Friday, November 22, 2013

'Star Food & Wine' by Waxwing Exhibitions, 21st November 2013

The deserted hulks that haunt our streets fill me with curiosity.  When you've lived in a place long enough you learn which shops are permanent, which change hands every year and which are the slowly collapsing no-hope wrecks. Whitecross Street used to be notorious for these, film companies coming here to capture authentic urban decay. Peek through windows of these abandoned buildings and you'd see nature versus valuable Central London real-estate. Collapsed ceilings let you look right through the building to the grey sky behind it, the neverending rain creating impromptu water features - obscenely swelling piles of newspapers with a datemark of 1995.  It was kind of cool in a slum-chic sort of way but boy did it stink - god knows what was breeding in that decade-deep layer of rotting trash. Perhaps it's for the best that they're gone.  Yet one remains...

You'd think that a shop on Old Street would be a prime business opportunity but Star Food & Wine has been a mummified corpse since I moved here four years ago, a disused and dirty full stop at the end of a kickin' cool street.  But not this week!  A group of artists have resuscitated the patient, jamming a transfusion of life into her dusty old veins - now what was decaying behind rusty shutters is brimming with life and creativity. Star Food & Wine now contains work by artists who've been involved in exchange at art schools around the world "from New York to Paris and Kyoto to Tallinn" as the material puts it. Packed into the three floors are a pleasingly wide variety of art; ranging from photography, to appropriated objects, interactive art, multimedia - even room size installations.  

A Place I Thought Would be Our Future Home - Dorthe Slej Pederson
Much of what I enjoyed here was a reflection on what it means to occupy a space and alter it purely by your presence.   Up on the first floor was a huge photo-collage by Dorthe Slej Pedersen called A Place I Thought Would Be Our Future Home.  This consists of a mosiac of over-lapping pictures that add up to a single room.  The concept of "home" is deceptively slippery to pin down; something that has to be simultaneously fixed, firm and concrete, while also being ephemeral and transitional.  As you move in and out of houses, forever dragging boxes and suitcases cross a blasted grey cityscape you leave marks on where you've stayed and they leave marks on you.  Pedersen's piece compresses this idea into a single image, boiling down a series of locations and objects to show us what stays constant and what changes.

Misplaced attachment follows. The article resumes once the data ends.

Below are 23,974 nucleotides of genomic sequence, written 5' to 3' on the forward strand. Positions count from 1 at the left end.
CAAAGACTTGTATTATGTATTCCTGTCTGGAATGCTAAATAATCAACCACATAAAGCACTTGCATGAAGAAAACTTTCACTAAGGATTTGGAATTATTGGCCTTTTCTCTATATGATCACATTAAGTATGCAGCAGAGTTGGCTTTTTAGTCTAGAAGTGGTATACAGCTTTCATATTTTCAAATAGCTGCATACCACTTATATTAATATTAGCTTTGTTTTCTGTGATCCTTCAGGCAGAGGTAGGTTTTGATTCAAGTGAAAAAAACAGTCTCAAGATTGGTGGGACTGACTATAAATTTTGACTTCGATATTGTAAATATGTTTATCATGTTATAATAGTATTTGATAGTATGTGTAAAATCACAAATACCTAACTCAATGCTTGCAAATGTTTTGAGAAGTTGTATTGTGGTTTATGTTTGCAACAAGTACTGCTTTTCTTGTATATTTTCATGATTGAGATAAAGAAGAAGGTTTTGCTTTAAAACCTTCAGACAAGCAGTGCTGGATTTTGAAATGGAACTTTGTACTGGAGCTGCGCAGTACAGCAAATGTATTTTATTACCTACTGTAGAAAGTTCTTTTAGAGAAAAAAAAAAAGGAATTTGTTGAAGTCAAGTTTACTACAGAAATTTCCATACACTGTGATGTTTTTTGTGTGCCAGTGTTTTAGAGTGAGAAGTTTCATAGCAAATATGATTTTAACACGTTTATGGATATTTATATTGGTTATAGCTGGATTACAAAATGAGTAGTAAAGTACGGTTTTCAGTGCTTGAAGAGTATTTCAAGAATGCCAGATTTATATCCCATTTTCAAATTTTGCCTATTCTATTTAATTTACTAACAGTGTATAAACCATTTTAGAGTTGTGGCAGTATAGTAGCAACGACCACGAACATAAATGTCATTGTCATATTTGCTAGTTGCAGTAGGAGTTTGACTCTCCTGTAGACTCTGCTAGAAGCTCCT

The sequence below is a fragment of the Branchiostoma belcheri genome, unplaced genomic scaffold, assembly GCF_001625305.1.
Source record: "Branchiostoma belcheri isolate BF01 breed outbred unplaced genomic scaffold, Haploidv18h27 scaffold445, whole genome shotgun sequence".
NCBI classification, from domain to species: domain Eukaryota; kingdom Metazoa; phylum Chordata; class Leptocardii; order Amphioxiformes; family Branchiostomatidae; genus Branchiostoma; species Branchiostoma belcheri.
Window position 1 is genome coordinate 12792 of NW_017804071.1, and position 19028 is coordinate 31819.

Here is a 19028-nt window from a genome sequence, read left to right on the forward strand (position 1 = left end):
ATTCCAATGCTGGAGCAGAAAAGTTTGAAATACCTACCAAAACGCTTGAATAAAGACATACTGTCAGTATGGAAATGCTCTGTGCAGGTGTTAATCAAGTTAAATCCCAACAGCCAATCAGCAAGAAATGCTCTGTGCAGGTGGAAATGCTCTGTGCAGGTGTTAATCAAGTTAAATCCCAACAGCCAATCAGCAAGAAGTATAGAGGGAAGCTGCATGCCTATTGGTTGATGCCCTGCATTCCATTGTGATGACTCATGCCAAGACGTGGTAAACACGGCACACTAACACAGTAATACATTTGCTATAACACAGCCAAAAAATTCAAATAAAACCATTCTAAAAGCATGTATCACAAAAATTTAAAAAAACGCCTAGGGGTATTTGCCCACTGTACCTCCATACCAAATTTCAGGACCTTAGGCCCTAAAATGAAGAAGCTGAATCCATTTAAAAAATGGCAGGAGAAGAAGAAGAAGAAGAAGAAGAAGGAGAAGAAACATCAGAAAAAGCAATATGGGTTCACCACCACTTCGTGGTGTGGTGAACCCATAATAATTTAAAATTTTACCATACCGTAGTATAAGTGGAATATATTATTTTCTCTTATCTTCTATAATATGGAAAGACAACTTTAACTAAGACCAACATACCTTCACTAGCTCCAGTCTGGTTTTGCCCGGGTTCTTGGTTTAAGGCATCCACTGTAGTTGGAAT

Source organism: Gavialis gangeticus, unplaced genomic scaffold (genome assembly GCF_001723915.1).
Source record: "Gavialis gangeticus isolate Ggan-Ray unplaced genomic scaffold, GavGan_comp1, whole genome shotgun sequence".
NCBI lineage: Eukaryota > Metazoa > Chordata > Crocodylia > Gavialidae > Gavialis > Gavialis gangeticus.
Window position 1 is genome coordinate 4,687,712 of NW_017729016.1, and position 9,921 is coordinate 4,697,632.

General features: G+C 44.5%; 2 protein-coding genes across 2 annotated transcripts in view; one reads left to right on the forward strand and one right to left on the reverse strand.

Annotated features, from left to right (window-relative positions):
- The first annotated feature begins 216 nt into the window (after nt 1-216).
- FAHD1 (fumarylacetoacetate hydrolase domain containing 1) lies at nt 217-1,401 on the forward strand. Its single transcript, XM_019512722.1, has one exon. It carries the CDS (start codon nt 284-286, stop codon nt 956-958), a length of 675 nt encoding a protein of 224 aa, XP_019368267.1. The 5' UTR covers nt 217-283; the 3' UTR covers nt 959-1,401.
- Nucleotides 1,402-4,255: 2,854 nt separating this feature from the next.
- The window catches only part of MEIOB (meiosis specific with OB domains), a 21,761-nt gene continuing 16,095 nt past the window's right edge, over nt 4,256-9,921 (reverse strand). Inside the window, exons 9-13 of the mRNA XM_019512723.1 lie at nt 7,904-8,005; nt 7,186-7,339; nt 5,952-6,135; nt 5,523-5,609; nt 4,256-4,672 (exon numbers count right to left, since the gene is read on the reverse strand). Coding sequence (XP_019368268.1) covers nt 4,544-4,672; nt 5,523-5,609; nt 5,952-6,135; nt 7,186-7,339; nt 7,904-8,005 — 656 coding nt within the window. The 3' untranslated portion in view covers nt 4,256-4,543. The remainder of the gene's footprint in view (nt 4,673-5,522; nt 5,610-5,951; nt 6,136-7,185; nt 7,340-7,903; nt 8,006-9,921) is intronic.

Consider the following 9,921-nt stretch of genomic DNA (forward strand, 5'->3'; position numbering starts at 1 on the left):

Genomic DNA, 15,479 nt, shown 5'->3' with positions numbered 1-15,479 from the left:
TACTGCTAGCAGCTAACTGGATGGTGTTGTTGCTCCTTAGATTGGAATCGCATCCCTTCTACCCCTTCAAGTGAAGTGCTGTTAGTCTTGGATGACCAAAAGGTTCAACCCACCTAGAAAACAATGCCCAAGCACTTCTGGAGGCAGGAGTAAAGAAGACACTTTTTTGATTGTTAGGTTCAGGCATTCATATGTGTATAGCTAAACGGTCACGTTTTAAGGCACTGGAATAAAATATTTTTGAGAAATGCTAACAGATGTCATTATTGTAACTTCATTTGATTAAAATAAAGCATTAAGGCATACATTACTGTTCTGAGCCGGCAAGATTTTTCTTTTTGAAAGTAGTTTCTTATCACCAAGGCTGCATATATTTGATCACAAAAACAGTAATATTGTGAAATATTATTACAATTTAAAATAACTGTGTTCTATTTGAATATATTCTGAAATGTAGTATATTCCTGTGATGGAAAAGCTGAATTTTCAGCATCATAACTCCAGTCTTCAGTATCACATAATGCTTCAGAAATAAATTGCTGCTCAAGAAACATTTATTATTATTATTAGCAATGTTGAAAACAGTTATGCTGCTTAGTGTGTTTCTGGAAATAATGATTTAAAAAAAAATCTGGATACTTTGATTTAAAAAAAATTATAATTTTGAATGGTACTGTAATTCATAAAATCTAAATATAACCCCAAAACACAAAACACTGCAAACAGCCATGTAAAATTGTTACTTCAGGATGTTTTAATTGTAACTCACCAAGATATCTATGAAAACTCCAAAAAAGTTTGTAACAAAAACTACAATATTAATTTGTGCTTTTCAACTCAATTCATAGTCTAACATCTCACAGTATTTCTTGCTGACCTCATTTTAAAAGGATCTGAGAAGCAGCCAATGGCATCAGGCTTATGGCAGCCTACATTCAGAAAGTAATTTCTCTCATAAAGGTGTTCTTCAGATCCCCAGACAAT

One consequence of displaying in a found space is the building becoming an important component of the work.  Pieces like Yuki Kobayashi's The Community and Untitled gain new dimensions purely by being framed against shattered brickwork and exposed cement.  In a traditional gallery space these plush, strawberry-headed figures could look a touch sugary-sweet.  Here, slumped in the corner of a smashed building they look more like wiped out junkies.  Intentionally or not, the work gains an edge purely by dint of where it is.

The Community and Untitled - Yuki Kobayashi
I'm not going to pretend that holding an exhibition in an abandoned building is some bold new direction in art - you could probably attend ten other shows in similar surroundings right now - but though the general atmosphere is familiar I still get a tinge of excitement at being somewhere I shouldn't.  Frankly I'd be happy as a clam here without the art, so what works best are the pieces that work with the surroundings rather than compete for attention with it. 

Sous Les Paves, A Tree - Sidney Charity
A good example of this is Sidney Charity's the understated and tucked away Sous Les Paves, A Tree - a piece of concrete that'd hardened around a tree.  As the tree grew it cracked and broke away.  When in spaces like this it's difficult not to have architectural decomposition at the forefront of your mind, and this piece neatly shows how apparent permanence crumbles against the simple formula 'nature+time'.

Scape - Angus Frost
But the piece that best summarises the idea of urban exploration is Angus Frost's Scape.  In a corner of the musty cellar is a corridor. As you venture down this low lit passage you find yourself enmeshed in a winding labyrinth of plastic sheeting, walls guiding you through a disorientating maze.  Everything is lit in soft blue and there's a electronic whine emitting from parts unknown.  You pass dirty pipes and crumbling cellar walls - eventually reaching an unexpected space.  There's a large, wide hole in the ground with a plant hanging above it; bits of neighbouring buildings rudely intrude over our heads, blotting out the sky.  It's difficult to say where we are geographically, but there's a spooksome 'wrongness' to this place, as if the world was a movie set and you've accidentally stepped behind the scenery.  

Snooping around the mysterious basement of an abandoned newsagent is very much my kind of thing, more than satisfying my desire to poke my nose where it shouldn't be.  It's slightly frustrating that Star Food & Wine is on for just four short days, it'll be sad to see the life breathed into the building quickly dissipate and the place return to moldering slumber.

There's a whole bunch of stuff to see other than what I've described here: I haven't even mentioned Alice Woods' Facebook-blue mannequins with security camera heads or the machine that prints out anonymous secrets or the sound-triggered installation or the... well you get the drift.  If you're into any of this stuff you owe it yourself to get your ass down to Star Food & Wine before Tuesday and have a damn good poke around.  

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